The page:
This month, we are celebrating the announcement of the new UK poet laureate, Simon Armitage, by revisiting the works of past laureates on Oxford Scholarly Editions Online (OSEO).
The poet laureate has held an elevated position in British culture over the past 350 years. Despite the changes in the world and the responsibilities of the role, one thing hasn’t changed: the poet laureate has always produced poetry for events of national importance.
John Dryden (1668-1689), the first official poet laureate, was also the first – and only – poet laureate to be removed from the post in 1688. Dryden was dismissed for refusing to take the oath of allegiance to the new sovereigns, William and Mary; he was a Catholic convert, and risked being prosecuted for treason by remaining in public office in the court of the Anglican monarchs.
- Absalom and Achitophel
Written in heroic couplets, this satirical poem by Dryden uses the Biblical tale of the rebellion of Absalom against King David as a political allegory.
- The Medall
Dryden wrote “The Medall” shortly after “Absalom and Achitopel” was published as further anti-Whig propaganda. Both poems were published anonymously.
Nahum Tate (1692-1715), the third poet laureate, may not have become a household name like some other poet laureates, but it is likely you have encountered his work before through hymns, such as the Christmas carol “While shepherds watched their flocks by night”.
- A Commendatory Poem to Dryden’s “Absalom and Achitophel”
“Hail Heav'n-born Muse! hail ev'ry Sacred page!” writes Tate in response to Dryden’s satire. Tate later wrote an unofficial second part to the original poem satirising political events which occurred after Dryden’s version was published.
- A Commendatory Poem to Dryden’s “The Medall”
As a friend of Dryden, Tate clearly had no lack of praise for the first poet laureate’s satirical verse, this time telling the poet to “Accept our Thanks, for you transcend our Praise.”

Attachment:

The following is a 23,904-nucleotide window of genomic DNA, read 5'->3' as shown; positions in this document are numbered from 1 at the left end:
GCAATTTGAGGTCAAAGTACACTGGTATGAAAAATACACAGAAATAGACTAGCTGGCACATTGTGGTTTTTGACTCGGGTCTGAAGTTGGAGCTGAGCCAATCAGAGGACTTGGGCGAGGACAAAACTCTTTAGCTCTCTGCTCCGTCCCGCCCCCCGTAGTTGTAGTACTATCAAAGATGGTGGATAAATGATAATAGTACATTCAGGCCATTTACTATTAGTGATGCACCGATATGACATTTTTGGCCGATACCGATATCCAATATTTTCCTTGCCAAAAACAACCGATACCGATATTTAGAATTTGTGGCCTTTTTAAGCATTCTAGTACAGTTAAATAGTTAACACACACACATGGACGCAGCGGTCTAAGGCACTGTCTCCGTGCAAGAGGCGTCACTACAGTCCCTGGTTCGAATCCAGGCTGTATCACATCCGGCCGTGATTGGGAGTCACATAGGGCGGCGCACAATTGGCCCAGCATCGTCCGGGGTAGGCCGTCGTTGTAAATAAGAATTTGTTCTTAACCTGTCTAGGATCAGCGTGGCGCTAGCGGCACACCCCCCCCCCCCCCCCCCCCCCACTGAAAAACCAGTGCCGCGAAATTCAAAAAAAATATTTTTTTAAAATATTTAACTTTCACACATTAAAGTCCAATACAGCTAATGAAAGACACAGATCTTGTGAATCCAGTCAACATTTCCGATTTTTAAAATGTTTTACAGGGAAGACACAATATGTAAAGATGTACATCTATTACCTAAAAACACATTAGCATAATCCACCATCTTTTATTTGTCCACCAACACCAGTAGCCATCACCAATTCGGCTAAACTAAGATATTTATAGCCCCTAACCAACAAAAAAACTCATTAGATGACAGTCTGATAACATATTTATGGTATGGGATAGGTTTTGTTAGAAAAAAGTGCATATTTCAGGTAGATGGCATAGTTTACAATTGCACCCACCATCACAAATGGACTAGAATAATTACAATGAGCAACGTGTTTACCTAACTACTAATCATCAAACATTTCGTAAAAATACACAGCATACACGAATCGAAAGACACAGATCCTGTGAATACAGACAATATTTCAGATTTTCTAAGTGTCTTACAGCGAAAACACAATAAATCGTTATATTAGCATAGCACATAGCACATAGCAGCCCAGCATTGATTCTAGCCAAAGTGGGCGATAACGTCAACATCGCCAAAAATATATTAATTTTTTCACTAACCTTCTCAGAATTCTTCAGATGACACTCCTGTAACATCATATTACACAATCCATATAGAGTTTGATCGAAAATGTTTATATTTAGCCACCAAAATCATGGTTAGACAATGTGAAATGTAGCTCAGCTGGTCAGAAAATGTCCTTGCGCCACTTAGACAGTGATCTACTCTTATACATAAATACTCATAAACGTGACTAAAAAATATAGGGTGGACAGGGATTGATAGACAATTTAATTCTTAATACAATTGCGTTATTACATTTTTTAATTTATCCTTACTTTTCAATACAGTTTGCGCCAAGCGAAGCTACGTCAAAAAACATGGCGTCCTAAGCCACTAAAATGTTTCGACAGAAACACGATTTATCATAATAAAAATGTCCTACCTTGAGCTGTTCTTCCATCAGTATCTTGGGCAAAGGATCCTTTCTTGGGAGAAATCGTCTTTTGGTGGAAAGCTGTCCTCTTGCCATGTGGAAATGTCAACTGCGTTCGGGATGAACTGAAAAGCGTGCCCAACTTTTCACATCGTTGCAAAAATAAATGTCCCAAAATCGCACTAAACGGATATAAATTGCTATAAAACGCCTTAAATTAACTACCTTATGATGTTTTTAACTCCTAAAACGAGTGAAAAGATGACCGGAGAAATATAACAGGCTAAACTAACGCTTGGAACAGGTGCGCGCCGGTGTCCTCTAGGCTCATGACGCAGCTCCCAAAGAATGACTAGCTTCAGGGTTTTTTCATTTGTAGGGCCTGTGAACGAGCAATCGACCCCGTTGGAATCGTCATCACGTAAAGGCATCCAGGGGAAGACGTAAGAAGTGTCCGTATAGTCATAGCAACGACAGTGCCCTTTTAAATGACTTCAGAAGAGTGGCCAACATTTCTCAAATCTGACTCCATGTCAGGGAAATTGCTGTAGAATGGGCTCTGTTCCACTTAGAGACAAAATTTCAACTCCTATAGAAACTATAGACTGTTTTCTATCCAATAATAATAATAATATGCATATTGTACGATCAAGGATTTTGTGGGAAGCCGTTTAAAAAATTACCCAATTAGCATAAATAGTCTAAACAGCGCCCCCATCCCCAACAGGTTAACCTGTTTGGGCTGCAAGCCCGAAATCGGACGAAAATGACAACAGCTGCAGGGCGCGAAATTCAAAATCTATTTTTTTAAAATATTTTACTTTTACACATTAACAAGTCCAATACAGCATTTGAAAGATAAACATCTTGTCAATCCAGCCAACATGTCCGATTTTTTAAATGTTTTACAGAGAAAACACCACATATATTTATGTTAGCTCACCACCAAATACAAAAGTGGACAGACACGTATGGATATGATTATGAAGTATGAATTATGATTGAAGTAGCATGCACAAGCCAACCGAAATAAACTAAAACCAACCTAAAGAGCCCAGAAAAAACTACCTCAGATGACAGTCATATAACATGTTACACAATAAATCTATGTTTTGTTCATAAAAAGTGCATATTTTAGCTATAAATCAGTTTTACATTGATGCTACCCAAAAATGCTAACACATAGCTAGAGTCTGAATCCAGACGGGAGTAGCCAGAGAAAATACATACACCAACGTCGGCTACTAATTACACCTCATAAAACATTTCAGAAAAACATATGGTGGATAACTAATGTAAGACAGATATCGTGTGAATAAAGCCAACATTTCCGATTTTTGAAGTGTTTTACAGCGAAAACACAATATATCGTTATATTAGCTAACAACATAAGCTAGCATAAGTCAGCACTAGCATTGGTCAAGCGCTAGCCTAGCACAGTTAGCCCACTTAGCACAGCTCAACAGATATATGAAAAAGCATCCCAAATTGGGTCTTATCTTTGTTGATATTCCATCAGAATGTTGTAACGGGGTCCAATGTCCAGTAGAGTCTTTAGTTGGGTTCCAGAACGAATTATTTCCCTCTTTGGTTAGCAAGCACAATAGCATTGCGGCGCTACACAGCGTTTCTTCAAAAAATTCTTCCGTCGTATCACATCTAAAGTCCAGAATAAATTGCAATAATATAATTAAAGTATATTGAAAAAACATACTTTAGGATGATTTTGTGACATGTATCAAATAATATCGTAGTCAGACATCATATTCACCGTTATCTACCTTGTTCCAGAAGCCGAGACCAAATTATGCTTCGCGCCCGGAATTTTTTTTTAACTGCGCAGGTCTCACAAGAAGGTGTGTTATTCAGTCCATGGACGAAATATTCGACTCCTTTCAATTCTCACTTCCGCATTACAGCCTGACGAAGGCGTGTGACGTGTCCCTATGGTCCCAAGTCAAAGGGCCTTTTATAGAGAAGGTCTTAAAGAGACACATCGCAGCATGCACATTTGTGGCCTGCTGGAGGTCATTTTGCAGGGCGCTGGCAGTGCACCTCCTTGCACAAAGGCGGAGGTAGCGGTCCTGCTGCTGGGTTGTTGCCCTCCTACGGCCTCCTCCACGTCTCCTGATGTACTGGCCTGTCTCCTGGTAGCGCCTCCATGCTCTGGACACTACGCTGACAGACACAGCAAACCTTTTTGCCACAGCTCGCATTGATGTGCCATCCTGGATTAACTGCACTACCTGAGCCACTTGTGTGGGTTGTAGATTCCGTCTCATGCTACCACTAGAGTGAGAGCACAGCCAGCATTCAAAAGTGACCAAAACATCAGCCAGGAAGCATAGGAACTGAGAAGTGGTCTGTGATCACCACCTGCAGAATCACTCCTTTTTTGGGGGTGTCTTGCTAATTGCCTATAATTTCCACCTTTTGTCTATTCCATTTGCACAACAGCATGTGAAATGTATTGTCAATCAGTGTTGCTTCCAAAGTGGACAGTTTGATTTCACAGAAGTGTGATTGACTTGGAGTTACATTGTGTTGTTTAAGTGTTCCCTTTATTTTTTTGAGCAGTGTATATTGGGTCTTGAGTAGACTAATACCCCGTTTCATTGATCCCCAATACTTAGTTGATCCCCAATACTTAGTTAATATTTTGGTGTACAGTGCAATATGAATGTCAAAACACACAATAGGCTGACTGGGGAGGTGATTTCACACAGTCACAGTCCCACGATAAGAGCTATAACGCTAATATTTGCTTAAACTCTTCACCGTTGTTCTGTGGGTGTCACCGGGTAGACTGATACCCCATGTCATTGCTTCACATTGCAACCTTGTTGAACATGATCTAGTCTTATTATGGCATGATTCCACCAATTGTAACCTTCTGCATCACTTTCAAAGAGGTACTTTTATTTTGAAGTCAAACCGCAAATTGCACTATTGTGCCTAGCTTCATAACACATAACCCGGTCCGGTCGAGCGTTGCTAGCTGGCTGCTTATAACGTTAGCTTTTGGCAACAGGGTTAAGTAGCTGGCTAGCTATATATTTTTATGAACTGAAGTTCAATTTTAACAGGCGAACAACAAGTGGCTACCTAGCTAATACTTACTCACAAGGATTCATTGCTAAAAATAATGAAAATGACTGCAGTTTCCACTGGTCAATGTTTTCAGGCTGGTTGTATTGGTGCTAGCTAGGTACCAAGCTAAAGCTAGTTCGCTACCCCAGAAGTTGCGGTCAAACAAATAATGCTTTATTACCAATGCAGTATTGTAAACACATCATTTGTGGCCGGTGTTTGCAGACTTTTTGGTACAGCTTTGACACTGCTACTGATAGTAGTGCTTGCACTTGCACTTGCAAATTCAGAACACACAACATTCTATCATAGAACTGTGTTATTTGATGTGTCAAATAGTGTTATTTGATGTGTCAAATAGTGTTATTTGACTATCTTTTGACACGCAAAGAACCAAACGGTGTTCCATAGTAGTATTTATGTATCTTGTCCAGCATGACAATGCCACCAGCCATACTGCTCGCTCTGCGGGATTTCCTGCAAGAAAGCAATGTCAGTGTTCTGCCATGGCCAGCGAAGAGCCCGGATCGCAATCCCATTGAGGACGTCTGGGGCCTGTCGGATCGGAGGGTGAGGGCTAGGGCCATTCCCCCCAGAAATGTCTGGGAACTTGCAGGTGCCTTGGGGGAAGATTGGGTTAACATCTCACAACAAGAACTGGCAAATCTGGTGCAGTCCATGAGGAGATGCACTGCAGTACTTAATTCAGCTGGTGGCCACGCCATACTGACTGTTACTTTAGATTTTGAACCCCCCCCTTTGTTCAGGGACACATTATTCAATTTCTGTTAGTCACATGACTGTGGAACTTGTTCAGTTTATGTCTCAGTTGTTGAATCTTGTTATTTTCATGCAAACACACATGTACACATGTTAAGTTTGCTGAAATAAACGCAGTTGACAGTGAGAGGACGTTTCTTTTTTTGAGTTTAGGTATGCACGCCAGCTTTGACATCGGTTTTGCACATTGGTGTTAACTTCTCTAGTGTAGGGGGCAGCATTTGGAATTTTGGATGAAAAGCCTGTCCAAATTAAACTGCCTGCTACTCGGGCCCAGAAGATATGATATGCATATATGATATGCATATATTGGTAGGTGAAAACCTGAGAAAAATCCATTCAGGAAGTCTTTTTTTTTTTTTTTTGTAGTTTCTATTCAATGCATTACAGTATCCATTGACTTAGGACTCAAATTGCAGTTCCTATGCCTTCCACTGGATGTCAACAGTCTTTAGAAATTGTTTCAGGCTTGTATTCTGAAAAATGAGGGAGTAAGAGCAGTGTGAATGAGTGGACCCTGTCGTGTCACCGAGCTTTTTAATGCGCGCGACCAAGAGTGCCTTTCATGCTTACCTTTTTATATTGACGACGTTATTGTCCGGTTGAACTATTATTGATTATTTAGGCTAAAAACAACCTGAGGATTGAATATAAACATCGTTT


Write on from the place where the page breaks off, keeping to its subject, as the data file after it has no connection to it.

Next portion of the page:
William Wordsworth (1843-1850), the eleventh poet laureate, was initially reluctant to accept the post due to his age, but when he was assured that nothing would be expected of him as poet laureate, he accepted, and did not write a single official verse throughout his tenure.
- I wandered lonely as a cloud
Wordsworth’s most well-known poem was inspired by when William and his sister, Dorothy, came across a patch of daffodils in the Lake District. Two of the lines were in fact written by his wife, Mary.
- To a Highland Girl
Composed near Loch Lomond, Wordsworth hopes that he will remember the highland girl he saw until old age, later writing a note saying “I have a most vivid remembrance of her” as his 73rd year came to an end.
Alfred, Lord Tennyson (1850-1892), the twelfth poet laureate, was so well-loved by Queen Victoria that there was a break of over three years following his death in 1892 before the next laureate was appointed.
- In Memoriam, section 1
Written in honour of his friend who died suddenly, Arthur Henry Hallam, Tennyson’s magnum opus was found to be comforting by Queen Victoria following the death of Prince Albert.
- In Memoriam, section 27
In this section, Tennyson’s arguably most famous pair of lines are composed: “‘Tis better to have loved and lost / Than never to have loved at all.”
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